Beowulf-Canterbury Tale Alagory Comparrison Essay, Research Paper Allegory is defined as any work of literature in which character, action, or setting represents an abstract idea or moral concept. Many authors use allegory to make their writing more meaningful than what is simply written on the paper.
Beowulf-Canterbury Tale Alagory Comparrison Essay, Research Paper
Allegory is defined as any work of literature in which character, action, or setting represents an abstract idea or moral concept. Many authors use allegory to make their writing more meaningful than what is simply written on the paper. Allegory is a very effective way for a writer to make a point. Allegory is used in Beowulf and The Canterbury Tales to make the stories more meaningful.
There is a lot of allegory in Beowulf. Most of the characters have an allegorical meaning. For example, Wiglaf represents hope, Grendel represents evil, the thief represents greed or sin, and Hrothgar represents unity. There are also allegorical settings in Beowulf, such as the meadhall representing unity and the lake representing evil or hell. The lake is a very obvious example of allegory. The lake is the home of Grendel and Grendel s mother. Those two characters represent the devil; therefore it seems right that their home represents hell. Also, in lines 928-941, talking about the lake.
Over churning water and bloodstained wave.
Then for the Danes was the woe the deeper,
The sorrow sharper for Scylding earls,
When they first caught sight, on the rocky sea-cliff,
Of slaughtered +scher’s severed head.
The water boiled in a bloody swirling
With seething gore as the spearmen gazed.
The trumpet sounded a martial strain;
The shield-troop halted. Their eyes beheld
The swimming forms of strange sea-dragons,
Dim serpent shapes in the watery depths,
Sea-beasts sunning on headland slopes;
Snakelike monsters that oft at sunrise
On evil errands scour the.
This quote is very bluntly using the lake to represent hell. Using the blood and the swirling, boiling water makes the reader think hell. I think that this is a good use of allegory.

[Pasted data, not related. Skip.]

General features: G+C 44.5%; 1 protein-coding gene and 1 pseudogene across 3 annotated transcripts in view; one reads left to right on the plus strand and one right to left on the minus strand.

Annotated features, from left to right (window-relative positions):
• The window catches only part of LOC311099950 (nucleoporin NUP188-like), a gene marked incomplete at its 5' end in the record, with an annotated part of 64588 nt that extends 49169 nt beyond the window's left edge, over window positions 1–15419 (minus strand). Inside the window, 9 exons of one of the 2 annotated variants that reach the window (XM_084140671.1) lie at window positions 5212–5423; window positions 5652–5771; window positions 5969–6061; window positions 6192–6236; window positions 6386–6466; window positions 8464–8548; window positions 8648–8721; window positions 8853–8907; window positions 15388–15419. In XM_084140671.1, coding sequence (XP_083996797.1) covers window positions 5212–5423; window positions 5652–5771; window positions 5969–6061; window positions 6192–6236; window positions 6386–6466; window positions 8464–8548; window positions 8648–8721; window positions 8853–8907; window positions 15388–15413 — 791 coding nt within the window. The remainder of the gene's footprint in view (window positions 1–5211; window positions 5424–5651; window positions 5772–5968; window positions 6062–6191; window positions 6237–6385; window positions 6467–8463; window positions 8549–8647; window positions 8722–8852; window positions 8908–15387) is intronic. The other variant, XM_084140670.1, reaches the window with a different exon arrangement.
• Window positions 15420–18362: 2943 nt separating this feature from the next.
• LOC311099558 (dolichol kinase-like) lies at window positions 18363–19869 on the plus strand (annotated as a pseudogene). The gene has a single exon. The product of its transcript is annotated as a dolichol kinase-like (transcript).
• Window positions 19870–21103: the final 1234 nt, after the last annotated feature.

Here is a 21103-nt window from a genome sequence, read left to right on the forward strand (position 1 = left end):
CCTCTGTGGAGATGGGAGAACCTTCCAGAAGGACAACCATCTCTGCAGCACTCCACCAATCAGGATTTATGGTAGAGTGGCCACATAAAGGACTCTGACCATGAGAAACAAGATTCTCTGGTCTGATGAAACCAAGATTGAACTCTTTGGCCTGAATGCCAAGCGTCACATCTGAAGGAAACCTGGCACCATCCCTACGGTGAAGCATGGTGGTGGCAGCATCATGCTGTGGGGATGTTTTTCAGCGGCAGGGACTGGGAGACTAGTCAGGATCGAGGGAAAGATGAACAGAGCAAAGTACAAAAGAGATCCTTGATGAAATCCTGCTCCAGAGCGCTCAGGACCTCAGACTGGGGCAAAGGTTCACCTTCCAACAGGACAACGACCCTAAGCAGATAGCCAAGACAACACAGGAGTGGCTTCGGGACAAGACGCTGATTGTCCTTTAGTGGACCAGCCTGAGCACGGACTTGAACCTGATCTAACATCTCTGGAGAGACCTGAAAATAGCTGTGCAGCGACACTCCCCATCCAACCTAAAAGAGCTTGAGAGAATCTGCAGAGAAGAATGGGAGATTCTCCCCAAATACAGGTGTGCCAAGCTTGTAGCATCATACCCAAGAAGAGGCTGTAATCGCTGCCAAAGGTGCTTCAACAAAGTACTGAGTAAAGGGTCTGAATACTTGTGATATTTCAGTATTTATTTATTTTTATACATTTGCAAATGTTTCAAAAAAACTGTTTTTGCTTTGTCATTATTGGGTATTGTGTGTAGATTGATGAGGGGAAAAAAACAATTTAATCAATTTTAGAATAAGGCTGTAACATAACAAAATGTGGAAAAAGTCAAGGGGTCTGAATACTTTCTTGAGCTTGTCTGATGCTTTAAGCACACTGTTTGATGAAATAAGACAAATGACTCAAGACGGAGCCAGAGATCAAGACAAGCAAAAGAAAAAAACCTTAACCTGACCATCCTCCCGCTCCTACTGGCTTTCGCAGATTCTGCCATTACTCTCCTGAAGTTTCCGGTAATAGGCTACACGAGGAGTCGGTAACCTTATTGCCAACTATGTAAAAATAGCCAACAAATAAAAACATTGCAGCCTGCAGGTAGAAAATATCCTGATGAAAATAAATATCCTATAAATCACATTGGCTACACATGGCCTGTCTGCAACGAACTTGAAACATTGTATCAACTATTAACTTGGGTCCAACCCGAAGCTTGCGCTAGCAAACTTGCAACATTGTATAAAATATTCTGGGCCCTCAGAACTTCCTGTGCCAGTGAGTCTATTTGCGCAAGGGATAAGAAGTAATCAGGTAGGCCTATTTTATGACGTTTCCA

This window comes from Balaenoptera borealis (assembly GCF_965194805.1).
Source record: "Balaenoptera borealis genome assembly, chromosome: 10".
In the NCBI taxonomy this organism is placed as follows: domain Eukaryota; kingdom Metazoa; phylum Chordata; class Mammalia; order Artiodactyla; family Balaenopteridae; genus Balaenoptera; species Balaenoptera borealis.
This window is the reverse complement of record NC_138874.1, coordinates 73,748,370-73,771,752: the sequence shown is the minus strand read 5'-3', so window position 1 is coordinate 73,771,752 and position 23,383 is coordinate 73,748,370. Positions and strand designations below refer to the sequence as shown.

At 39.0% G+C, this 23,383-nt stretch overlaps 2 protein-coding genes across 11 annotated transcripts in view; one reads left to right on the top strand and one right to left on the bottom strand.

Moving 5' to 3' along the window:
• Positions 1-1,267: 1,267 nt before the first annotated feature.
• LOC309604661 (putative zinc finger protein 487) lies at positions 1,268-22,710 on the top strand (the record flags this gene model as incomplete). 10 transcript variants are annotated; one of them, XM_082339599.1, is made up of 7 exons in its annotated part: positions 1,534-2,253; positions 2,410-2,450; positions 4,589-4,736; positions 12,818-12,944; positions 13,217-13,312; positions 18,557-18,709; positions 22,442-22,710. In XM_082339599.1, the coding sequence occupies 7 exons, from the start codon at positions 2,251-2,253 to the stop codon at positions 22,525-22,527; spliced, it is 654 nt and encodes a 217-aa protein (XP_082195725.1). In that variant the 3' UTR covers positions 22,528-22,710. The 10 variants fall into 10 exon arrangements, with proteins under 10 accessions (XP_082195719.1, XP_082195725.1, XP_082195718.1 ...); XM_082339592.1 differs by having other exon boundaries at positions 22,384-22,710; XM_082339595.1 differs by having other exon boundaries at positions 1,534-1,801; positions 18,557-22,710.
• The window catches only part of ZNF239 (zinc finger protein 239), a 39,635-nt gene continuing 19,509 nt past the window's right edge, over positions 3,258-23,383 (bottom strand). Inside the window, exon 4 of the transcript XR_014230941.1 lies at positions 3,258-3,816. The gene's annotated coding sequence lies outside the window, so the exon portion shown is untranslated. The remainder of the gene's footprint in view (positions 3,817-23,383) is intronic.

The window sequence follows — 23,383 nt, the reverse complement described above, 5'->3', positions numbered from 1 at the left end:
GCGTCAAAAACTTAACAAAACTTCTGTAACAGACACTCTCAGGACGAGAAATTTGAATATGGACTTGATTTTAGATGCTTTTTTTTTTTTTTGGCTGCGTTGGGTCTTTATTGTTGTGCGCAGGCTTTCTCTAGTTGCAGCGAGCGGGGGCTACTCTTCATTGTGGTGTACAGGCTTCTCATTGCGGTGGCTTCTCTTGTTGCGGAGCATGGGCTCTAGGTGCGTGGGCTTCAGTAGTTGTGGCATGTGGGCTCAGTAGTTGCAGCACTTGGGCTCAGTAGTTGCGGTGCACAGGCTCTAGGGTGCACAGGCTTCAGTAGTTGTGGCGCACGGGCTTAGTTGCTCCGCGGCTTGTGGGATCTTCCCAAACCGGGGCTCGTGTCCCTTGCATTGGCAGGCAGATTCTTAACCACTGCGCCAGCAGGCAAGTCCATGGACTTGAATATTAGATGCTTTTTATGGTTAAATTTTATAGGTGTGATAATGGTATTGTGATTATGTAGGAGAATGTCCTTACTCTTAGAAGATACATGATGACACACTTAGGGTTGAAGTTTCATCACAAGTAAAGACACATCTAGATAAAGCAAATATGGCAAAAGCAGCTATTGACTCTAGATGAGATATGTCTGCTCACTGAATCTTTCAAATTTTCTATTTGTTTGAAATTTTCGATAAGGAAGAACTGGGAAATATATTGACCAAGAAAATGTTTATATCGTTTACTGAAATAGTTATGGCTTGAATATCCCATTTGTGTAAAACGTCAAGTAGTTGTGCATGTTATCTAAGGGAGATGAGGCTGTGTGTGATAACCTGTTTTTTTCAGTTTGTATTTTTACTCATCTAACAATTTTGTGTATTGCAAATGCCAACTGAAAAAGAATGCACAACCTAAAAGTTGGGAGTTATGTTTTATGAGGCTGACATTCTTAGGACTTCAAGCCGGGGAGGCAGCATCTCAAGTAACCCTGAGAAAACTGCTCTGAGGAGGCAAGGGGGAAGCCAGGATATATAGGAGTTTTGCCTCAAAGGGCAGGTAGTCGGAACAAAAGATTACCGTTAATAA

The Pardoners Tale, a story from The Canterbury Tales, uses character allegory much like the allegory used in Beowulf. In The Pardoners Tale the old man is used to represent death, the gold represents greed, and the three men represent greed and sinfulness, which is present somewhere in most people. The three men show that they represent greed and sin by trying to take all of the money that they found and also by each one trying to kill the other two so that he could get all of the gold and not have to share it. Lines 179-194 show the greed and sinful thoughts of the youngest of the three men.
The youngest, as he ran towards the town,
Kept turning over, rolling up and down
Within his heart the beauty of those bright
New florins, saying, Lord, to think I might
Have all that treasure to myself alone!
Could there be anyone beneath the throne
Of God so happy as I then should be?
And so the Fiend, our common enemy,
Was given power to put it in his thought
That there was always poison to be bought,
And that with poison he could kill his friends.
To men in such a state the Devil sends
Thoughts of this kind, and has a full permission
To lure them on to sorrow and perdition;
For this young man was utterly content
To kill them both and never to repent.
These lines show how many people think when it comes to large amounts of money. Most people don t carry these thoughts out, but this man does try to. I think that Chaucer has this man actually try to kill the other two because him doing so shows that sometimes greed and sinful thinking can overcome your regular thinking.
The Wife of Bath s Tale is a particularly good example of allegory because it uses the character allegory but also allegory through an action. In this story, a soldier rapes a young girl. The young girl that he rapes is a representation of temptation, and the knight gave into the temptation when he raped her. Anyway, the knight has to go to court for the crime that he committed against the young girl. Instead of being killed, the man is told to find out what women want. Him not being killed, but instead being let free to go find an answer, shows the belief that one bad spot on an apple does not mean that the whole apple has gone bad, or that one moment of weakness does not mean that the person is bad. When the knight comes back with the answer, he has the choice between marrying the old hag, and being loyal to her, or being put to death. He takes her as his wife. It was torture that his wife was so old and ugly. Then, when they finally get married, the old hag turns into a beautiful woman. By him not going back on his word, and marrying the ugly hag, then the hag turning into a beautiful woman, teaches the moral lesson that there are often rewards for doing what is right, even if you really don t want to do it.
Allegory is a very useful literary technique and if it is used properly it is a very good way to teach a lesson. The authors of these stories had very good usage of allegory and it was very effective in making the writing deeper and more meaningful than it is at first glance.
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